Putting off trunk development may make catching prey easier, researchers say
Paul Gonzalez/Stanford University (larva), Chris Patton/Stanford University
Certain marine worms spend their larval phase as little more than a tiny, transparent “swimming head.” A new study explores the genes involved in that headfirst approach to life.
A mud flat in Morro Bay, Calif., is the only known place where this one species of acorn worm, Schizocardium californicum, is found. After digging up the creatures, Paul Gonzalez, an evolutionary developmental biologist at Stanford University, raised hordes of the larvae at Stanford’s Hopkins Marine Station in Pacific Grove, Calif.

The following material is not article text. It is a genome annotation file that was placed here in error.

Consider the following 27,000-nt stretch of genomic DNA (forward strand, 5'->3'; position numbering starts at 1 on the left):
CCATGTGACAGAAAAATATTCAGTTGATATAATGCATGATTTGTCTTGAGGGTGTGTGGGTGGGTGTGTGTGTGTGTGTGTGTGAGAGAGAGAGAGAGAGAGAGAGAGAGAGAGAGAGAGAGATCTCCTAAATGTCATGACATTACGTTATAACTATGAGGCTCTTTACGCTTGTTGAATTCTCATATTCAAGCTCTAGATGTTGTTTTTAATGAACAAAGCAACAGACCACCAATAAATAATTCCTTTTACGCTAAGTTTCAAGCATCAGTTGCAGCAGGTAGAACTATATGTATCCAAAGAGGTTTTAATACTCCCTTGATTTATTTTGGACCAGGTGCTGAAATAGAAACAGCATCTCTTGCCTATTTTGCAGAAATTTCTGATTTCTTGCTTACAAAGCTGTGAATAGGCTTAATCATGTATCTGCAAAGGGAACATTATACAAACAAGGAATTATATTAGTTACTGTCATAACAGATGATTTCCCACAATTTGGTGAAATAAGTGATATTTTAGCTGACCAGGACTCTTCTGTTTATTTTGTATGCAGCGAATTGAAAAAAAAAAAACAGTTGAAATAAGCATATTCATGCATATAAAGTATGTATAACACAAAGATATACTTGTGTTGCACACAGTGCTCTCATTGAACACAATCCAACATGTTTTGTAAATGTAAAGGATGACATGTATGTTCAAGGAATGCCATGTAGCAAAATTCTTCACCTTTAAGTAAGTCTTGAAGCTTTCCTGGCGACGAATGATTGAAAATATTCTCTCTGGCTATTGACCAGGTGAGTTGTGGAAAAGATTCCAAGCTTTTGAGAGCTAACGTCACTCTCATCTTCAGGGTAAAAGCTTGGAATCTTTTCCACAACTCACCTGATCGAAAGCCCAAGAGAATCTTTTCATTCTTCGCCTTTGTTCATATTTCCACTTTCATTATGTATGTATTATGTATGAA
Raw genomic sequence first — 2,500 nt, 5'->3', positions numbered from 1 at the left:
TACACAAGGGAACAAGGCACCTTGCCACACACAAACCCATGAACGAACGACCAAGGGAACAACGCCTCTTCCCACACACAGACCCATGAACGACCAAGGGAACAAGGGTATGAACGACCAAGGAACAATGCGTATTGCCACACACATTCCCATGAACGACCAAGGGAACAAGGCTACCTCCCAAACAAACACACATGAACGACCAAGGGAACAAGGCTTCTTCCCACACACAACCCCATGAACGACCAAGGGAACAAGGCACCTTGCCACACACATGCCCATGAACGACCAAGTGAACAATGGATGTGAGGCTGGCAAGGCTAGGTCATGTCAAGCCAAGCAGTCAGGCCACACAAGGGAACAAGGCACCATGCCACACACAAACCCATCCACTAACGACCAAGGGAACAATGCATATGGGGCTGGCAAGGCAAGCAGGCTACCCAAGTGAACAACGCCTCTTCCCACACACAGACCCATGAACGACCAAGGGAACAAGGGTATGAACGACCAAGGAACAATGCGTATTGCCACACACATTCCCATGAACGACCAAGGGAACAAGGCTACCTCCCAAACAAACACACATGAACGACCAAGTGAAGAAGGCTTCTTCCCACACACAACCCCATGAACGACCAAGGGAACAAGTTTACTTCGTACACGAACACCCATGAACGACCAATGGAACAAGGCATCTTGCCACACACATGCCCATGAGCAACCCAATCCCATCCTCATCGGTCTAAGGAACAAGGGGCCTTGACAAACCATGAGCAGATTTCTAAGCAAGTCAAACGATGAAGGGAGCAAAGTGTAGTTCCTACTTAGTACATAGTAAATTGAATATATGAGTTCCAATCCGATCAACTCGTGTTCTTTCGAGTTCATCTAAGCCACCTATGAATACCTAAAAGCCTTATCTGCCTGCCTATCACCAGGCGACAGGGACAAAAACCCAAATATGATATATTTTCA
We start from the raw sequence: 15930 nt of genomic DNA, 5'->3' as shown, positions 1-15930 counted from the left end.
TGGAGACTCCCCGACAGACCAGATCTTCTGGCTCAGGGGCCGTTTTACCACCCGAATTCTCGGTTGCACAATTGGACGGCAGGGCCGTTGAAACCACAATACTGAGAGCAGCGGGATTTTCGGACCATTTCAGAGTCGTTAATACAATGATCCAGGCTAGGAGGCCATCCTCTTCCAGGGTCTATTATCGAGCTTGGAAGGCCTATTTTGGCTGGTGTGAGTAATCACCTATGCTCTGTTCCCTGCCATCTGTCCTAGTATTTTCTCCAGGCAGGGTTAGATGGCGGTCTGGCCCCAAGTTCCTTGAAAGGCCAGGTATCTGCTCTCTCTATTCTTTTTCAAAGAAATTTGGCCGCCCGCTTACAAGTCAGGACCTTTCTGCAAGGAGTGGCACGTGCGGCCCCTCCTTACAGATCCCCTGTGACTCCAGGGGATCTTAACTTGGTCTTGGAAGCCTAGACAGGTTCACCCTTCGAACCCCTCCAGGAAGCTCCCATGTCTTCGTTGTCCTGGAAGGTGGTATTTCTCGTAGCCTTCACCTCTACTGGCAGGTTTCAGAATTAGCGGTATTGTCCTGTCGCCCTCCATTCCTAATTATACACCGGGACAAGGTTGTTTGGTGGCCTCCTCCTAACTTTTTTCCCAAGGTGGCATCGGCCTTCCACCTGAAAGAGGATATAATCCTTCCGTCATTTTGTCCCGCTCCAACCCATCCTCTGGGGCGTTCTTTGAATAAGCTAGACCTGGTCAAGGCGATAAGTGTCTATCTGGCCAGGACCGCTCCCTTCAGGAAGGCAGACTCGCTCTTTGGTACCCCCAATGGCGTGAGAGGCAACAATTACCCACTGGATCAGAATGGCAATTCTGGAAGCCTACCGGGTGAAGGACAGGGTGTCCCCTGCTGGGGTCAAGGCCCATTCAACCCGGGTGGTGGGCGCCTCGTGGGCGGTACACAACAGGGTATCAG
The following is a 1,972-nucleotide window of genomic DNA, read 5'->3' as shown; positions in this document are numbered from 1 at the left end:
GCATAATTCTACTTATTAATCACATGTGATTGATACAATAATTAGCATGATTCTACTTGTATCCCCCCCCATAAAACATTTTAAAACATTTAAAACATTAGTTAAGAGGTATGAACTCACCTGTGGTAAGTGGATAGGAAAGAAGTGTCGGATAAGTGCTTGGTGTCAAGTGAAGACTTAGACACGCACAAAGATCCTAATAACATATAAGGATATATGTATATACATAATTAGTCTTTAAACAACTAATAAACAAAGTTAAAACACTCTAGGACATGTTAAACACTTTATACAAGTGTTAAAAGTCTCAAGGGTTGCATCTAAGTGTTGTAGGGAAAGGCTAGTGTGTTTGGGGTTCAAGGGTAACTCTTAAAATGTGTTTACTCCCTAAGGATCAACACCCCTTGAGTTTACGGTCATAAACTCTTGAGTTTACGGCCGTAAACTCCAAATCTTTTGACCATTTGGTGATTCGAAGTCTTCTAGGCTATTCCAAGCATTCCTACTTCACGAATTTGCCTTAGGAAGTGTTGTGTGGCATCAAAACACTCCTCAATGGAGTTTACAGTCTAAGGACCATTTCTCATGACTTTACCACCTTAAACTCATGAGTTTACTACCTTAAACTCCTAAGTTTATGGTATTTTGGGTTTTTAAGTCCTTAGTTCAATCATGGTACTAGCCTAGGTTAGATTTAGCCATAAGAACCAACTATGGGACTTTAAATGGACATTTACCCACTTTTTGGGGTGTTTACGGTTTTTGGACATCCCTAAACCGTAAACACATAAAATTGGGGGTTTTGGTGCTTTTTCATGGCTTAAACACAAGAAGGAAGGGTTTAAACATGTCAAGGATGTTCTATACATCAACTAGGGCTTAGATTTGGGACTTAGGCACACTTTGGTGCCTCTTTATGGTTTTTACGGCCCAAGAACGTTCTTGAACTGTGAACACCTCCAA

Because a larva and an adult